The high point of this story is the characters. I mean I just love how they are incredibly complex and morally grey. Both of the main characters are depicted as flawed but somewhat strong but then in the page you know they are easily hurt, both of them. Not to talk about the side characters that show the same level of depth.

Saying that, the dialogue between Jude and Cardan were my favourite aspect of this book. I also loved the scenes between Jude and her "father" Madoc.

It is very hard to explain this book because of the short narrative. The book is not enough because it cuts short on scenes or it moves too fast and I have to admit that I too wanted more. So much more.

But, hear me out, it makes sense. Jude is not the type of character to explain everything and she is a cut short person. She doesn't care about description or emotions that much. And she doesn't stop to take a breath. And so this makes her narrative the way that it is in this book.

The relationships between characters and the way that the author resolved the story is the thing that disappointed me the most. I mean, I love Cardan and Jude I do! And I knew that they were going to end up being together. So that was not a surprise.

But where is the trauma that this series promised me?

This book was so much more sweet than the Wicked King and that disappointed me. Where is the betrayals and the mystery and the wicked plans for revenge or power? It felt flat on that front, sadly.

Also, the relationship between her father and her was so short-lived. I hated that because it had so much potential. The fact that he almost killed her but still loved her like a child. It is just really interesting and the end for Madoc was dumb and out of character.

He would never agree to such a thing. I just don´t understand it.

But then on the contrary we can think that this book is so different because it is based on the growth that Jude has throughout the trilogy. She is re-learning how to become a human which she never was taught. She was taught to be cruel which she was in book 1 and 2.

In the first chapters we see her blindspot: she is incapable to understand that Cardan is in love with her and wants her back.

She can´t figure out the riddle because she can´t see other than betrayal. For her everyone is out to get her. and this book shows that change in her mindset. She learns to forgive here.

Not just Jude but also Cardan that learned how to finally be able to be himself and not feel sorry for his childhood or his destiny.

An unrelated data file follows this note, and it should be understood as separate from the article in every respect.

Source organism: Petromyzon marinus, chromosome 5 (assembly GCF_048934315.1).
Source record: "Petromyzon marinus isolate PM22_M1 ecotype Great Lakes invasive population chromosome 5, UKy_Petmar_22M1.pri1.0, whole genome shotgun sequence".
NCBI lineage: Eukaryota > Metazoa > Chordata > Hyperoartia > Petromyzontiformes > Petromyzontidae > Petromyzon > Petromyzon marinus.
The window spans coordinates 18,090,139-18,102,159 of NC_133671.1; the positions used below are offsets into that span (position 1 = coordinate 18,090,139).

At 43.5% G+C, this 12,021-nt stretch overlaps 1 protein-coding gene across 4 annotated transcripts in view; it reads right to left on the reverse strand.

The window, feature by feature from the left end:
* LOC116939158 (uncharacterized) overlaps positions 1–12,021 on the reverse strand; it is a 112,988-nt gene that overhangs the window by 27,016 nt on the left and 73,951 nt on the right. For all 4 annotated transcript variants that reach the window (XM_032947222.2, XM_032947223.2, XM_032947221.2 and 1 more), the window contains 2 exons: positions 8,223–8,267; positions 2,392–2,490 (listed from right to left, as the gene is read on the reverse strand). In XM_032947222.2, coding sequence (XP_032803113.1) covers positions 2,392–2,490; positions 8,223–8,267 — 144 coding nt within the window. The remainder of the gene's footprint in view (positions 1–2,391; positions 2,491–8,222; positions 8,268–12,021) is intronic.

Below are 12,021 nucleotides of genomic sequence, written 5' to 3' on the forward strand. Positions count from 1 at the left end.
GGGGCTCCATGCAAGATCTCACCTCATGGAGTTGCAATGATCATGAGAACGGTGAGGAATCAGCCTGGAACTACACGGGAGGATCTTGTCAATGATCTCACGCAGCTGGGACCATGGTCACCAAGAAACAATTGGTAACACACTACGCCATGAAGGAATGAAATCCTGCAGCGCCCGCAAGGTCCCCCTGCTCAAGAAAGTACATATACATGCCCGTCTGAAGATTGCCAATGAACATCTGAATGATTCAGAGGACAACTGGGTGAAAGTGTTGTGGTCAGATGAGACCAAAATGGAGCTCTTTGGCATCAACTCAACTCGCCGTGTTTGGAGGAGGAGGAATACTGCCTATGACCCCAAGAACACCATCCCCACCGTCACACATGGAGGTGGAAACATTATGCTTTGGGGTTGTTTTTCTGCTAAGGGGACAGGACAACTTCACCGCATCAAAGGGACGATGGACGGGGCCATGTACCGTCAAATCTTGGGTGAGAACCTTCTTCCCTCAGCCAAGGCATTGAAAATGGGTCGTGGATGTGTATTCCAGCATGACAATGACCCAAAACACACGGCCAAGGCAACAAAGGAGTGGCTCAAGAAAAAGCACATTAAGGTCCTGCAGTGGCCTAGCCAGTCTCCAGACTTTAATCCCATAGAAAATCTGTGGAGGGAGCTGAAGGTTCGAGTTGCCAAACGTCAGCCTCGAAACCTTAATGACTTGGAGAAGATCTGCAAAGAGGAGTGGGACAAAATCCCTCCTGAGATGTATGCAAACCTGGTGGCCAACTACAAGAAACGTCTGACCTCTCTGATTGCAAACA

The book makes sense because of the characters. and that my friends, is impressive in so many ways.

People were raging about how simple the riddle for the exile was but that is the point.

That was needed so that Jude understood that not everything is a personal attack and that life and relationships can be simple.

I am not even going to refer to the sex: let me just say that it is as the rest of the book which is entertaining and it makes sense with the characters, again. and Cardan is indeed a delight.

"Every part of me is a delight"

Now the end? That is the only thing of the book that was a stupid tangent. It didn't made any sense. This is the only reason I gave it four starts and not five.

Were did the snake came from? It was never referred to in the whole series and there was no build up for it. It was unnecessary because it didn't served any purpose other than spice up things. and even that did not accomplished.

Maybe if Cardan had died I would agree to it. But it was a false danger and I felt betrayed because I was not expecting it from this author at all.

In conclusion I loved the book. I love Cardan and his replies. I love that Jude finally learned how to be human. I liked it ,truly, and yes there are more problems than the ones that I referred to: like Taryn killing her husband just cause and the introduction of new characters for no reason or that the battle scene was non-existent BUT still I think that this was a worthy finale.

But as always I welcome you to read it and discuss your opinion with me in the comments down bellow!

Rating: four out of five (Goodreads).


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Happy readings.



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© 2019 by Daniela Sofia Silva.